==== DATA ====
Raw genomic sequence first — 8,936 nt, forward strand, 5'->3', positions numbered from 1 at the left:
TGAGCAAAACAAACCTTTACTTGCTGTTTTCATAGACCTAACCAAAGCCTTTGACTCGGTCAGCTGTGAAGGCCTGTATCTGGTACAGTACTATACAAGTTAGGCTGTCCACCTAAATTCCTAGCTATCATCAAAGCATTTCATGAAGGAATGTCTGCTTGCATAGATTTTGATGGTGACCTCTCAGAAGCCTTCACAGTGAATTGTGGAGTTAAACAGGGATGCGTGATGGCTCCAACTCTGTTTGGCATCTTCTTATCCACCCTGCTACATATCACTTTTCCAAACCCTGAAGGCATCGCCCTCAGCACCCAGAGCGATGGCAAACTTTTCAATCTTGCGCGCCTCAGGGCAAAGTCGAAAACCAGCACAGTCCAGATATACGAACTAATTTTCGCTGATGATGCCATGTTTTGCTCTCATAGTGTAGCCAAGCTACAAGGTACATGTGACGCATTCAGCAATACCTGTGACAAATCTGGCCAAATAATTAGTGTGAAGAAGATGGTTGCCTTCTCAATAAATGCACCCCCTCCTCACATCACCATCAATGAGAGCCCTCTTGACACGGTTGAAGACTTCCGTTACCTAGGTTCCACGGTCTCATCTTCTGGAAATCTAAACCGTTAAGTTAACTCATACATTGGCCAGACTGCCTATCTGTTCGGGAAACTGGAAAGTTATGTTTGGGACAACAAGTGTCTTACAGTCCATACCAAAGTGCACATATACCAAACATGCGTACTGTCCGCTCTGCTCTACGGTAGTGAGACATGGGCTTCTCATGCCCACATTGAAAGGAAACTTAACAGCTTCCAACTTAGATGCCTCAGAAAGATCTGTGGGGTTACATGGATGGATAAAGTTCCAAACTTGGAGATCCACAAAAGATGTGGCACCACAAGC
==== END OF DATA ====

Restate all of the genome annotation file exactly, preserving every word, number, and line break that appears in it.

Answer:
Raw genomic sequence first — 8,936 nt, forward strand, 5'->3', positions numbered from 1 at the left:
TGAGCAAAACAAACCTTTACTTGCTGTTTTCATAGACCTAACCAAAGCCTTTGACTCGGTCAGCTGTGAAGGCCTGTATCTGGTACAGTACTATACAAGTTAGGCTGTCCACCTAAATTCCTAGCTATCATCAAAGCATTTCATGAAGGAATGTCTGCTTGCATAGATTTTGATGGTGACCTCTCAGAAGCCTTCACAGTGAATTGTGGAGTTAAACAGGGATGCGTGATGGCTCCAACTCTGTTTGGCATCTTCTTATCCACCCTGCTACATATCACTTTTCCAAACCCTGAAGGCATCGCCCTCAGCACCCAGAGCGATGGCAAACTTTTCAATCTTGCGCGCCTCAGGGCAAAGTCGAAAACCAGCACAGTCCAGATATACGAACTAATTTTCGCTGATGATGCCATGTTTTGCTCTCATAGTGTAGCCAAGCTACAAGGTACATGTGACGCATTCAGCAATACCTGTGACAAATCTGGCCAAATAATTAGTGTGAAGAAGATGGTTGCCTTCTCAATAAATGCACCCCCTCCTCACATCACCATCAATGAGAGCCCTCTTGACACGGTTGAAGACTTCCGTTACCTAGGTTCCACGGTCTCATCTTCTGGAAATCTAAACCGTTAAGTTAACTCATACATTGGCCAGACTGCCTATCTGTTCGGGAAACTGGAAAGTTATGTTTGGGACAACAAGTGTCTTACAGTCCATACCAAAGTGCACATATACCAAACATGCGTACTGTCCGCTCTGCTCTACGGTAGTGAGACATGGGCTTCTCATGCCCACATTGAAAGGAAACTTAACAGCTTCCAACTTAGATGCCTCAGAAAGATCTGTGGGGTTACATGGATGGATAAAGTTCCAAACTTGGAGATCCACAAAAGATGTGGCACCACAAGC